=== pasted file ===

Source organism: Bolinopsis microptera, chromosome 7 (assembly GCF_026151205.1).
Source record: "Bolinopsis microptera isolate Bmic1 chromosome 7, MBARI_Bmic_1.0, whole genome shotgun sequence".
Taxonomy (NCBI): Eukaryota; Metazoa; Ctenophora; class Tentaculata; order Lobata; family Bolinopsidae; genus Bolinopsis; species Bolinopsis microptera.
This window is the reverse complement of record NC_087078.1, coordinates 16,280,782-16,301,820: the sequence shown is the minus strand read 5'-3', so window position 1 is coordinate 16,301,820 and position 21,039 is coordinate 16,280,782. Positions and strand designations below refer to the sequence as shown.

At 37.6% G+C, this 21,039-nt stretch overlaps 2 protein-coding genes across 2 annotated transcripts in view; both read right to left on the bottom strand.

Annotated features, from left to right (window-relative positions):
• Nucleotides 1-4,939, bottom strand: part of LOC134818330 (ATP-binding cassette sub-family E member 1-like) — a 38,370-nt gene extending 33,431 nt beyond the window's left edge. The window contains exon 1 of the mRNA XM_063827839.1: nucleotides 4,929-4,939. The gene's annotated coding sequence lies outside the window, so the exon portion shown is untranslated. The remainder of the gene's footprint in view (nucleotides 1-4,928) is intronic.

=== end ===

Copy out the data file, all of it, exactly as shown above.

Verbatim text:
Source organism: Bolinopsis microptera, chromosome 7 (assembly GCF_026151205.1).
Source record: "Bolinopsis microptera isolate Bmic1 chromosome 7, MBARI_Bmic_1.0, whole genome shotgun sequence".
Taxonomy (NCBI): Eukaryota; Metazoa; Ctenophora; class Tentaculata; order Lobata; family Bolinopsidae; genus Bolinopsis; species Bolinopsis microptera.
This window is the reverse complement of record NC_087078.1, coordinates 16,280,782-16,301,820: the sequence shown is the minus strand read 5'-3', so window position 1 is coordinate 16,301,820 and position 21,039 is coordinate 16,280,782. Positions and strand designations below refer to the sequence as shown.

At 37.6% G+C, this 21,039-nt stretch overlaps 2 protein-coding genes across 2 annotated transcripts in view; both read right to left on the bottom strand.

Annotated features, from left to right (window-relative positions):
• Nucleotides 1-4,939, bottom strand: part of LOC134818330 (ATP-binding cassette sub-family E member 1-like) — a 38,370-nt gene extending 33,431 nt beyond the window's left edge. The window contains exon 1 of the mRNA XM_063827839.1: nucleotides 4,929-4,939. The gene's annotated coding sequence lies outside the window, so the exon portion shown is untranslated. The remainder of the gene's footprint in view (nucleotides 1-4,928) is intronic.